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By Michael Beller
April 03, 2015

No team sets out at the beginning of a season hoping to win the NIT. A coach whose team fell short may not admit it in March, but most of them would likely admit in November that they’d rather lose in the first round of the NCAA tournament than win the NIT.

That said, only a handful of teams every season get to raise a championship banner, and that’s exactly what Stanford will get to do after beating Miami 66-64 in overtime in the NIT championship at Madison Square Garden on Thursday.

Well before Stanford resigned itself to a spot in the NIT, the Cardinal looked like a safe bet to make the NCAA tournament. Through the middle of January, they were 13-4 overall and 4-1 in the Pac-12, with non-conference wins over Texas, Wofford and Connecticut. From there, the season fell apart. They lost eight of their final 13 regular season games, and lost by 24 points to Utah in the Pac-12 tournament, falling completely off the bubble and ending up as a No. 2 seed in college basketball’s secondary playoff.

Stanford’s entire season played out over the 45 minutes of basketball on Thursday night. After trailing by one with seven minutes remaining in the first half, the Cardinal went on a 16-4 run to close it out, riding an 11-point lead into the locker room. Chasson Randle scored eight of the 16 points, and had 13 total in the half.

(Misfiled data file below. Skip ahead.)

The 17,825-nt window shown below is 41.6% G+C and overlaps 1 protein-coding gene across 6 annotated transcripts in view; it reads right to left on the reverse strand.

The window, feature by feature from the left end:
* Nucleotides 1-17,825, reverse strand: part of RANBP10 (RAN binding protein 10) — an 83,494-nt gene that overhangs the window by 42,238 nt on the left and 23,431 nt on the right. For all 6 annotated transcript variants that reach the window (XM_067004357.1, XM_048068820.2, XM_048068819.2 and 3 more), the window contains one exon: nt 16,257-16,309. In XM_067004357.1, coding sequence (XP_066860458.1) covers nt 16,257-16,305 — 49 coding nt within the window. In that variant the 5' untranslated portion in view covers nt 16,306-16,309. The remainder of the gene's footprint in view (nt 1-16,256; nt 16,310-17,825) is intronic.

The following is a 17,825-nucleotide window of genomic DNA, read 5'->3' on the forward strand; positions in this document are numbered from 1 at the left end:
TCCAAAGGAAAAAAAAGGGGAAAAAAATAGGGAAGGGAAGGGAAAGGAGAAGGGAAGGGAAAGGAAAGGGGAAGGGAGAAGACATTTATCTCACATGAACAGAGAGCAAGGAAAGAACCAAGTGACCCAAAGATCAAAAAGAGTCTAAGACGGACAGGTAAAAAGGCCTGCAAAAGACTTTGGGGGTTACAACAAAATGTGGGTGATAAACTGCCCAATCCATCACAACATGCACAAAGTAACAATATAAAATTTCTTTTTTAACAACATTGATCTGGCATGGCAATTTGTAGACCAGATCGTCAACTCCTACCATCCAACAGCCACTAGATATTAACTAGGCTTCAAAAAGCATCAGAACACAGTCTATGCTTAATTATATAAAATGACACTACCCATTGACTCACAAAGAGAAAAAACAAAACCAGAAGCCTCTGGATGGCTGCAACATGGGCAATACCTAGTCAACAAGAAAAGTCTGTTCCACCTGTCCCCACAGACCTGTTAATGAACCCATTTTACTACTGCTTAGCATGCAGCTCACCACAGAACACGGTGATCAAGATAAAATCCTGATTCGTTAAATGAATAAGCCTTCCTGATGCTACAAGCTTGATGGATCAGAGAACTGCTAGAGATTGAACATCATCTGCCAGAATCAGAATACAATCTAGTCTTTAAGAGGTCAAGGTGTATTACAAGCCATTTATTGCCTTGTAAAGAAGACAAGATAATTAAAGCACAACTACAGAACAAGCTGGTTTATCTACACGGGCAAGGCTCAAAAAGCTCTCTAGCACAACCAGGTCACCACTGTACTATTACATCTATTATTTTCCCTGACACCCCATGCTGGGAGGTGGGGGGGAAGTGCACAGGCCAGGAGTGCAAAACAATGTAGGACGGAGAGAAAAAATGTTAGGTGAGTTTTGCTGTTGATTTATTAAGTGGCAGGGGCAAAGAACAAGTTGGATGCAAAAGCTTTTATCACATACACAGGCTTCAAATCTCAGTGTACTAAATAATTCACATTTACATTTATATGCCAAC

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Just like the Cardinal collapsed in the second half of the regular season, so too did they in the second half of the NIT championship. Miami chipped away at Stanford’s lead, cutting it to seven points by the 14-minute mark and four points with eight minutes left. Sheldon McClellan was the catalyst for the Hurricanes, scoring seven points and knocking down a free throw to make it a one possession game with 7:35 remaining. Stanford had just two field goals in the next six minutes, letting Miami draw even on a layup by Omar Sherman.

Over the final minute of the game, the team’s leading scorers traded barbs. Randle made a driving layup to give Stanford a two-point lead, and McClellan answered with a pair of free throws. That exact same sequence repeated itself, and Marcus Allen missed a three on the final possession of regulation to push the game into overtime.

If the first 40 minutes of the game served as a microcosm for Stanford’s regular season, overtime represented its triumph in the NIT championship. The Cardinal didn’t have a field goal during the extra period, but Randle went 6 for 6 from the line. Miami had a final chance to tie or win with three seconds left. An attempt from behind the arc by McClellan came up short, however, and Stanford escaped with a two-point win and its second NIT championship in the past four seasons.

Stanford may not have set out this season to win the NIT, but come next season it will have another banner in Maples Pavilion, and that just may be enough to make this up-and-down season a success.

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